ASUS UL50Vf LCD Quality

Wrapping things up, we have the usual disappointing LCD. We understand the need for balancing price and features, but the display is something you will look at every minute you're using a laptop. As such, a better LCD panel would be very much appreciated.

Laptop LCD Quality - Contrast

Laptop LCD Quality - White

Laptop LCD Quality - Black

Laptop LCD Quality - Color Accuracy

Laptop LCD Quality - Color Gamut



This is your typical inexpensive LCD panel: 15.6 inches of low contrast, low color gamut, low resolution "goodness". Considering the competition, it's difficult to get something with a substantially better LCD without compromising on other features. The question is whether you want to compromise on battery life, LCD quality, price, or features. It would be nice not to have to compromise at all, but that's difficult to do.

ASUS UL50Vf Battery Life and Power Optimus, Prime?
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  • jfmeister - Tuesday, February 09, 2010 - link

    I was anxious to get an mx11 but 2 things were bothering me:
    1- No DirectX 11 compatibility
    2- No Core i5/i7 platform.

    Now there is another reason to wait for the refresh. But with arrendale prices droping, DX11 card available, Optimus, I would expect Alienware to get on the badwagon fast for a new mx11 platform and not wait 6 to 8 months for a refresh. This ultra laptop is intended for gamers and we all know that gamers are on top of their things. Optimus in the mx11 case should be a must.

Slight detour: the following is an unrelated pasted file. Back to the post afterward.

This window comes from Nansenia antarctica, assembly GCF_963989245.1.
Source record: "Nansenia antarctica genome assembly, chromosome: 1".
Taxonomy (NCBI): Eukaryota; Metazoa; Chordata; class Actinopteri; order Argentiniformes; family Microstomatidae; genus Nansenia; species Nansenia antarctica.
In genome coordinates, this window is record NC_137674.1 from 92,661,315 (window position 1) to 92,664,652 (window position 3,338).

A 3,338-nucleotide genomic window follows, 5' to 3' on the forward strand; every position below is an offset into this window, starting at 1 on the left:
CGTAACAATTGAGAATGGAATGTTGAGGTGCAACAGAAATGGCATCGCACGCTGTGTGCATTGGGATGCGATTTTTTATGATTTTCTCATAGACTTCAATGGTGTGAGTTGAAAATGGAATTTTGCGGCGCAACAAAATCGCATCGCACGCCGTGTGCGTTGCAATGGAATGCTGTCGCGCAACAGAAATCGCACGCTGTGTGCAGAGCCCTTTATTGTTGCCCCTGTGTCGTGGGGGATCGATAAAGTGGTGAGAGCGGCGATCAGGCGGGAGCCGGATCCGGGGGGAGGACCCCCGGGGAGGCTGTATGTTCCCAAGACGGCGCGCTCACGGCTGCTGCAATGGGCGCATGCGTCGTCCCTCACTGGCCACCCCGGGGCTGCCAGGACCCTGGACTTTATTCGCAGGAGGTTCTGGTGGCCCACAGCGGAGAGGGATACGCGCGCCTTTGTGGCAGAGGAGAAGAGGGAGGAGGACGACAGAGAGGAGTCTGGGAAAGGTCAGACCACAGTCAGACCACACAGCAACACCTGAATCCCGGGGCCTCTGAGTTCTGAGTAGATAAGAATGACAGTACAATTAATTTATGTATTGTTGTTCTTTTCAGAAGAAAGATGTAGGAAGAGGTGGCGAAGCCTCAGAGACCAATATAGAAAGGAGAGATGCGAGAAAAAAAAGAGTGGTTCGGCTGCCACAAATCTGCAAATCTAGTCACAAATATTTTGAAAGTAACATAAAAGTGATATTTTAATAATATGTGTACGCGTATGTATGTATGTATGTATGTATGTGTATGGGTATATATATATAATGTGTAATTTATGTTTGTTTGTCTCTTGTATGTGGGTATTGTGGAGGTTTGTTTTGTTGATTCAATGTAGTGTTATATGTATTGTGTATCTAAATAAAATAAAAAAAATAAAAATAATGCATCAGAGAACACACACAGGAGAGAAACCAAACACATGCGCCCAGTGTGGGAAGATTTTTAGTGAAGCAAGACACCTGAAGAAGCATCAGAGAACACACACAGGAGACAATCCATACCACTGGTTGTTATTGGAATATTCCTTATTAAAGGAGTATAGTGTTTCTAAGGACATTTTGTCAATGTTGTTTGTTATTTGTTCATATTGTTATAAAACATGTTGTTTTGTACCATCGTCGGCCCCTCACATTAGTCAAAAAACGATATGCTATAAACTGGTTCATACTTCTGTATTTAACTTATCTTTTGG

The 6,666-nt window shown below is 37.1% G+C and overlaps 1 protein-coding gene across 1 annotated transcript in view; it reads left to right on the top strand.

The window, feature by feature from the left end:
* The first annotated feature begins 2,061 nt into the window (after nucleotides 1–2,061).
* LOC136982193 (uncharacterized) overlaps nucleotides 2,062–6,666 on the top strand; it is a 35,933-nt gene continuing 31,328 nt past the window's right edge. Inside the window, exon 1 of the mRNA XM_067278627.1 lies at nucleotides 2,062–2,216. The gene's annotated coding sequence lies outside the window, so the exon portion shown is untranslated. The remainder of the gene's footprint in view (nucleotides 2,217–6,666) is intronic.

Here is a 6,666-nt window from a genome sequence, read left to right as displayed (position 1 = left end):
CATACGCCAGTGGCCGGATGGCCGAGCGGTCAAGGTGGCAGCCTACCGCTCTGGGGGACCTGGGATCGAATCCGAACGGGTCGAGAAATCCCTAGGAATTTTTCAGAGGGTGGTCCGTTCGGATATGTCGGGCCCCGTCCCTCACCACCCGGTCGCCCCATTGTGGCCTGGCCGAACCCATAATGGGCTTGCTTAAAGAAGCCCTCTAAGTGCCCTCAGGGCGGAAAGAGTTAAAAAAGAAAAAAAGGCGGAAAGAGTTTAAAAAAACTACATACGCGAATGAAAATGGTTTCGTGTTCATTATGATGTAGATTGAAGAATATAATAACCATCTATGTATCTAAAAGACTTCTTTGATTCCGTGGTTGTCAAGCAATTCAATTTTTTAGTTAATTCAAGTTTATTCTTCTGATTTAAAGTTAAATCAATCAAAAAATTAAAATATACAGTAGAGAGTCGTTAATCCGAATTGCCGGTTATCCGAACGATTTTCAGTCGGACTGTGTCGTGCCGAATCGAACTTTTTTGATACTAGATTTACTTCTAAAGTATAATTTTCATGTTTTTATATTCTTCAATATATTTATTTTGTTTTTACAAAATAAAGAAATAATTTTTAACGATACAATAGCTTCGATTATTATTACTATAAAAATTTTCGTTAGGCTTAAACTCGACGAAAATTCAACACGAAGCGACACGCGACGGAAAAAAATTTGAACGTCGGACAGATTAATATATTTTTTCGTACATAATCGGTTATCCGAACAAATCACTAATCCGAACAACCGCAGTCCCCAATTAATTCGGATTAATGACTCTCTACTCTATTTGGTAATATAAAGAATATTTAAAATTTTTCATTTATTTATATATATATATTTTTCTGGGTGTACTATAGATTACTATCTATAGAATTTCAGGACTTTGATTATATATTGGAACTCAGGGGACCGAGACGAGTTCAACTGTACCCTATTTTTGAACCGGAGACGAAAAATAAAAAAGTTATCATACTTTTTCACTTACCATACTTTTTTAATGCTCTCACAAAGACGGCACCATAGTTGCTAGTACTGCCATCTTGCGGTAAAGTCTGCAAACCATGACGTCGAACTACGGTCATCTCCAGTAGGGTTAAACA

BTW, what I find funny is Optimus looks like a revolution, but what about 3dfx 10 years ago with their 3D Card addon (Monster 3D 8MB ftw)? Swithcing was used back then... This looks like the same thing except with HD video support! It took that long to come up with that?
    Reply
  • JarredWalton - Tuesday, February 09, 2010 - link

    Remember that the switching back in the days of 3dfx was just in software and that the 3D GPU was always powered. There was the dongle cable situation as well. So the big deal here isn't just switching to a different GPU, but doing it on-the-fly and powering the GPU on/off virtually instantly. We think this will eventually make its way into desktops, but obviously it's a lot more important for laptops. Reply